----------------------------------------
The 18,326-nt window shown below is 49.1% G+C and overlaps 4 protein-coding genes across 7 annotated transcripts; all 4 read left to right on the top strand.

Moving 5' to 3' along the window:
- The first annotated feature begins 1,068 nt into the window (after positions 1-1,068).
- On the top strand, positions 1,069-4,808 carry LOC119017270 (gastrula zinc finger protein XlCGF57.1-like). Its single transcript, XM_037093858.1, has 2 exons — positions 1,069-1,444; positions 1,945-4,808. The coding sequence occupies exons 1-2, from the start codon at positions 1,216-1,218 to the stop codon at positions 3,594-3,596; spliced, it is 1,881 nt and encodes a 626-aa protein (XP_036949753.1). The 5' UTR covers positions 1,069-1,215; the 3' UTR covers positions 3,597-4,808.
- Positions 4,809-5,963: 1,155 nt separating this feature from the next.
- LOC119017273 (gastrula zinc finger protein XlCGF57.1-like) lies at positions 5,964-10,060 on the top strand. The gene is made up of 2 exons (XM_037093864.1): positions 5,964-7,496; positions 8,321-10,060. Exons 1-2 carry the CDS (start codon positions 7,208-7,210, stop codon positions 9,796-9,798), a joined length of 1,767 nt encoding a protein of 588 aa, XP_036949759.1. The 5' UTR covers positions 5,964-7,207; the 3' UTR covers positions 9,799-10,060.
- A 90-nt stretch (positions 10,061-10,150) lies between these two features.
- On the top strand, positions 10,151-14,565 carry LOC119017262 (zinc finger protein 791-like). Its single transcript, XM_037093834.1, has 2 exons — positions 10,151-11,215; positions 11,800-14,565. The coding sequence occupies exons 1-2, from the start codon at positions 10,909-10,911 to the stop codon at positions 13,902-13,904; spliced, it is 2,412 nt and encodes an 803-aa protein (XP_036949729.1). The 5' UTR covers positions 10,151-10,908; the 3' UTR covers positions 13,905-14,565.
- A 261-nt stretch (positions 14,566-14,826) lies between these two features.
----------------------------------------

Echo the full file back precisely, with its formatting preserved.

The 18,326-nt window shown below is 49.1% G+C and overlaps 4 protein-coding genes across 7 annotated transcripts; all 4 read left to right on the top strand.

Moving 5' to 3' along the window:
- The first annotated feature begins 1,068 nt into the window (after positions 1-1,068).
- On the top strand, positions 1,069-4,808 carry LOC119017270 (gastrula zinc finger protein XlCGF57.1-like). Its single transcript, XM_037093858.1, has 2 exons — positions 1,069-1,444; positions 1,945-4,808. The coding sequence occupies exons 1-2, from the start codon at positions 1,216-1,218 to the stop codon at positions 3,594-3,596; spliced, it is 1,881 nt and encodes a 626-aa protein (XP_036949753.1). The 5' UTR covers positions 1,069-1,215; the 3' UTR covers positions 3,597-4,808.
- Positions 4,809-5,963: 1,155 nt separating this feature from the next.
- LOC119017273 (gastrula zinc finger protein XlCGF57.1-like) lies at positions 5,964-10,060 on the top strand. The gene is made up of 2 exons (XM_037093864.1): positions 5,964-7,496; positions 8,321-10,060. Exons 1-2 carry the CDS (start codon positions 7,208-7,210, stop codon positions 9,796-9,798), a joined length of 1,767 nt encoding a protein of 588 aa, XP_036949759.1. The 5' UTR covers positions 5,964-7,207; the 3' UTR covers positions 9,799-10,060.
- A 90-nt stretch (positions 10,061-10,150) lies between these two features.
- On the top strand, positions 10,151-14,565 carry LOC119017262 (zinc finger protein 791-like). Its single transcript, XM_037093834.1, has 2 exons — positions 10,151-11,215; positions 11,800-14,565. The coding sequence occupies exons 1-2, from the start codon at positions 10,909-10,911 to the stop codon at positions 13,902-13,904; spliced, it is 2,412 nt and encodes an 803-aa protein (XP_036949729.1). The 5' UTR covers positions 10,151-10,908; the 3' UTR covers positions 13,905-14,565.
- A 261-nt stretch (positions 14,566-14,826) lies between these two features.